Tea Basics

Tea is the world's most consumed beverage after water. All types of tea come from the same plant, Camellia Sinesis. The differences in tea depend on the geographical location where it is grown, growing conditions, and how it is harvested and processed. There are over 3,000 varieties of tea. These varieties can be classified into five main types of tea: black, green, oolong, white, and pu-erh. There are other teas, such as herbal and rooibos that are not made from the tea plant, Camellia Sinesis. Herbal teas, also called tisanes, are made from herbs, spices, dried fruits, and other plants. Rooibos is made from the South African red-bush, Aspalathus linearis. Rooibos and herbal teas are naturally caffeine free.

When the tea leaves of the Camellia Sinesis plant are harvested, they are taken to the factory where the process of withering, rolling, oxidation, drying and sorting take place. It is this process that determines the different types of teas that are developed.

Black tea is developed by allowing the leaves to fully oxidize. This produces a stronger flavor and higher caffeine content. Black tea is the most popular tea on the Amercan market.

Green tea is a mild flavored tea that is steamed or pan-fired to stop the oxidation proess. Green tea is a favorite in China and Japan but has become increasingly popular on the American market due to its many health benefits.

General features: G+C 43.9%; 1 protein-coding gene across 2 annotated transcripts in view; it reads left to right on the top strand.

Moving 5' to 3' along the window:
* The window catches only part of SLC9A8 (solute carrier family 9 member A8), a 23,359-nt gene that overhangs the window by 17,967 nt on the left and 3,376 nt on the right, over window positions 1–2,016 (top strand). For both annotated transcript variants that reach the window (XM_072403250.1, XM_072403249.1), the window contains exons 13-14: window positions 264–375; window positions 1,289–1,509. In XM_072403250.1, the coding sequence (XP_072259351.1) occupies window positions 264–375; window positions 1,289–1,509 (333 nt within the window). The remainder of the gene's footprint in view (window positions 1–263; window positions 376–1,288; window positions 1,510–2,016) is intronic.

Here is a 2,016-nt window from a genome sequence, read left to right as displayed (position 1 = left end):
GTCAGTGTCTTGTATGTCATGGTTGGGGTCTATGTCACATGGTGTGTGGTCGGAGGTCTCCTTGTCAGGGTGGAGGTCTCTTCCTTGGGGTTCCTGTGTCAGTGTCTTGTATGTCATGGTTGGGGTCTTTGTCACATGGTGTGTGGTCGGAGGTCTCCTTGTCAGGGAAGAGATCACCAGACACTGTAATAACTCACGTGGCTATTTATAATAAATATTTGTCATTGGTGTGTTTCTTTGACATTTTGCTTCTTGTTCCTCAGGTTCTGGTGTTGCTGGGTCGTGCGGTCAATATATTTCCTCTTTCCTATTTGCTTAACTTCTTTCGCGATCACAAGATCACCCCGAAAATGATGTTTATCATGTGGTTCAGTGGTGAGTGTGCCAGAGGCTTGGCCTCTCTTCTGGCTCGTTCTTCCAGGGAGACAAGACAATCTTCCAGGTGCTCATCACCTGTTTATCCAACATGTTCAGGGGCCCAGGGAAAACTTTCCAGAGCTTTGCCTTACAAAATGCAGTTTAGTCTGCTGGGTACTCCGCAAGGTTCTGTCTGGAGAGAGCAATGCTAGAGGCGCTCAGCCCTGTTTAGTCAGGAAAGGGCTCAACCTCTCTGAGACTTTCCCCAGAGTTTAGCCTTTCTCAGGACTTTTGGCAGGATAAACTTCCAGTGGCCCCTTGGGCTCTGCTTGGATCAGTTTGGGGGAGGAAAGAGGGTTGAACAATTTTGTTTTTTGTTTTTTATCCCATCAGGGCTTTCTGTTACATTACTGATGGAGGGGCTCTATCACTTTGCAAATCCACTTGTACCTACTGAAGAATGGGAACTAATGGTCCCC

Oolong tea falls between green tea and black tea in the amount of time the tea leaves are allowed to oxidize. Because it is not fully oxidized it imparts a lighter flavor than black teas. When steeped, beautiful, large leaves are unfurled and may be enjoyed for multiple infusions.

White tea is produced from the young, delicate buds of the tea plant. The leaves do not go through oxidation at all. This lack of oxidation produces a lighter, naturally sweet infusion.

Pu-erh tea is the most oxidized type of tea. It is aged and allowed to ferment like fine wine and can be very expensive.

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